One of the most difficult types of space imagery to create is a volumetric nebula. There are three main styles of nebulae to imitate: diffuse nebulae, planetary nebulae, and supernova remnants. The fluid framework within Maya is extremely flexible but it can be very tricky to just get a fluid/emitter set up with settings that are repeatable.
So to ease the cumbersome setup, below is a maya scene for the interactive creation of a fluid nebula. While experimenting with the attributes it’s important to have a real nebula reference image in mind; or else you’ll just continue tweaking attributes without any real measure of when it’s done. With fluids it’s quite easy to run down endless rabbit holes… There are just so many attributes that are interlocked. But it’s not impossible to tame fluids, you just need to have a goal in mind.
The nebula maker template is initially set up to have the look of a supernova shell because it’s actually more useful to experiment with. But I’ll share how to adjust the opacity ramp to create a diffuse nebula.
Wade Sylvester, a Science Visualizer here in the planetarium, is a master of fluids, particles, and environment creation. All of this work has been pioneered by his endless experiments and dreams. So with this fluid container/emitter you can create a smörgåsbord of nebulae. Below I’ll outline some of the specific attributes to experiment with.
If you find yourself wondering what a specific attribute does then you should check out the fluidShape article. It is very detailed and thorough.
maya scene – nebula maker template
What’s Going On Here?
Basically the ‘FluidEmitter’ is emitting a very simple fluid into the ‘NebulaFluid’ container. The ‘NebulaFluid’ container then is further refining that fluid with tons of available attributes. So this tutorial is a deep explanation of how to best control the ‘NebulaFluid’ container attributes.
After the fluid is emitted, it can then be shaded by defining its color, incandescence, and opacity. Then you can further refine the look of the fluid by adding a texture. This is a volumetric texture that is cutting out the fluid to make it look irregular and organic. The texture is not created by the emitted fluid, but is instead a separate fractal system overlaid into the fluid.
1) Lets make sure you can preview the fluid in the viewport as best as possible. In the viewport menubar: Shading / click ‘Smooth Shade All’ AND check ‘Hardware Texturing’. This really helps to directly see some of the attributes being changed in the viewport.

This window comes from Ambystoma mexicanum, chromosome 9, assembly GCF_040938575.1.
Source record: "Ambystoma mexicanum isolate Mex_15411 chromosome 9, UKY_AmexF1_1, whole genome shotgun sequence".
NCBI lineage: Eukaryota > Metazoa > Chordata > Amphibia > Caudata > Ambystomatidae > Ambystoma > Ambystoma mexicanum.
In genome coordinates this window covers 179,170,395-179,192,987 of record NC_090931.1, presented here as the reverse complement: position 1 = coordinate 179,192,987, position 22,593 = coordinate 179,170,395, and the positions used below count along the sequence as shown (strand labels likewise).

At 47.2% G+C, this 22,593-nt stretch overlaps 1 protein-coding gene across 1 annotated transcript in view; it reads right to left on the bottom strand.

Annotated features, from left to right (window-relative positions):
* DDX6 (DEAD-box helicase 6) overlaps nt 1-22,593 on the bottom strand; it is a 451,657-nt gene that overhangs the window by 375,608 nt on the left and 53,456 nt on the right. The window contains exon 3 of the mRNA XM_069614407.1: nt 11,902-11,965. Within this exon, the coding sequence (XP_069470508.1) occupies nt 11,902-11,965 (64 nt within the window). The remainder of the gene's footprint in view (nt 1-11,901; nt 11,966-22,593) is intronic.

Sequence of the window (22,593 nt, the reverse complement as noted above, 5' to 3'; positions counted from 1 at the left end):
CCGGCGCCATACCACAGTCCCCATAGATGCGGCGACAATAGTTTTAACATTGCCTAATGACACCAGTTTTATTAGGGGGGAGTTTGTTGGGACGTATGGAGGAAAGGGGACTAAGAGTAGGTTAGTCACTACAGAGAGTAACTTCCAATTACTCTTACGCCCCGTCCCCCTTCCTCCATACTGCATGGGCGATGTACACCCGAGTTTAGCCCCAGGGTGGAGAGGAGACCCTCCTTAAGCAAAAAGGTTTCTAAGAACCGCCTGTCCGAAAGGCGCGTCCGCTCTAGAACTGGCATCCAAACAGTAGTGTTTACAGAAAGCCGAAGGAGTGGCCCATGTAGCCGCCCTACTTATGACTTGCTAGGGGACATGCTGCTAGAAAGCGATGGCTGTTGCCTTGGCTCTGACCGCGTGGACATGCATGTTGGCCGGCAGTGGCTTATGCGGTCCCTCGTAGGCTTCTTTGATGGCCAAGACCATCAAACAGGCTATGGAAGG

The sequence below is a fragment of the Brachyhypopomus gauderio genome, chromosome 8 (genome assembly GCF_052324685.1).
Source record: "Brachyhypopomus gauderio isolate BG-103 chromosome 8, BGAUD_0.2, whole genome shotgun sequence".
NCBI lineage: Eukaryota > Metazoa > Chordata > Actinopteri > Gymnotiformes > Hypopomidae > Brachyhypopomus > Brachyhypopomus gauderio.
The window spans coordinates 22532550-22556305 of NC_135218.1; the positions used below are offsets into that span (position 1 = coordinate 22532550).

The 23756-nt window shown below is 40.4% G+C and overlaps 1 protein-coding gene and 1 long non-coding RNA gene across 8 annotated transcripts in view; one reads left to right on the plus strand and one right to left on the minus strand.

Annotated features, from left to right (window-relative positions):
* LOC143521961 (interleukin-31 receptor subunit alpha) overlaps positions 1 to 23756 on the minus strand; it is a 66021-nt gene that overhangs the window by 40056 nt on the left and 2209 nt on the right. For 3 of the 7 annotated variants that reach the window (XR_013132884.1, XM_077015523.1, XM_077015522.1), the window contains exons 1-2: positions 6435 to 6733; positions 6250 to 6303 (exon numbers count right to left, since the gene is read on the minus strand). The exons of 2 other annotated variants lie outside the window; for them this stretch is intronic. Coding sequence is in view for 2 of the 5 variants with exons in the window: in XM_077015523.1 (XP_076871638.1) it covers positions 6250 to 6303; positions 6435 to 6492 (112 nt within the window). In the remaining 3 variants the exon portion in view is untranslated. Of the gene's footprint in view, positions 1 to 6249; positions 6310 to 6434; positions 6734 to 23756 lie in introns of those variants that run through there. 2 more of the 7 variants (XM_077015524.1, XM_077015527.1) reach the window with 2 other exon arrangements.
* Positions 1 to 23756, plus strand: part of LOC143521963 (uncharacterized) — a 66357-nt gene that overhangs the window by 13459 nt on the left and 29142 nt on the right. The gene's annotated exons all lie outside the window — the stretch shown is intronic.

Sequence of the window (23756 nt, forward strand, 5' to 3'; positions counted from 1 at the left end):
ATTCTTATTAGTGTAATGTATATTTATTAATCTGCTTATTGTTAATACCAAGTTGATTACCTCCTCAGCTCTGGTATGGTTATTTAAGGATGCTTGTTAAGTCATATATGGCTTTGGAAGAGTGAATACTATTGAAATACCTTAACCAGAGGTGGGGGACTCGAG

2) Lets also make sure to let the fluid computation control how fast the timeline moves: Right-click on timeline / Playback Speed / select: ‘Play Every Frame, Free’
3) Rewind the timeline to 1. Then let it play until around frame 18. You’re welcome to explore anywhere in the timeline. But something to remember with fluids is that they have the most intricate of details right when their emitted. So frame 18 is a place where it has nice density and detail.
4) Experiment with the attributes outlined in the tutorial below.
Done? Finalize It
So you’re done experimenting and want to freeze the nebula into place. Now we are going to give the fluid container an initial state and stop emitting fluid.
1) It’s very important to make sure that you have a project set. The initial state is NOT stored within the maya scene file. So if you don’t have your project set, then you will likely lose your initial state when next opening Maya and your fluid will instead look blank.
(example location: project/cache/SceneName.mb_fluidShape1.mcfi)
2) If you want to change your fluid Resolution then this is the last chance. But be sure to re-emit via the timeline!
3) Select the NebulaFluid container. Then in the menubar, go to Fluid Effects and click Set Initial State.
(If this doesn’t work then try: Solvers / Initial State / Set For Selected)
4) Then in the NebulaFluidShape tab of the attribute editor and check the box for Disable Evaluation.
5) DONE! Now you can animate a camera and the nebula is locked in place. If you want to animate the nebula, I would suggest experimenting with Texture Time. But any of the shading & texture attributes are still editable and key-able.
(Note: to see any keyed textures in the viewport, you must have the NebulaFluid selected and the attribute editor open!)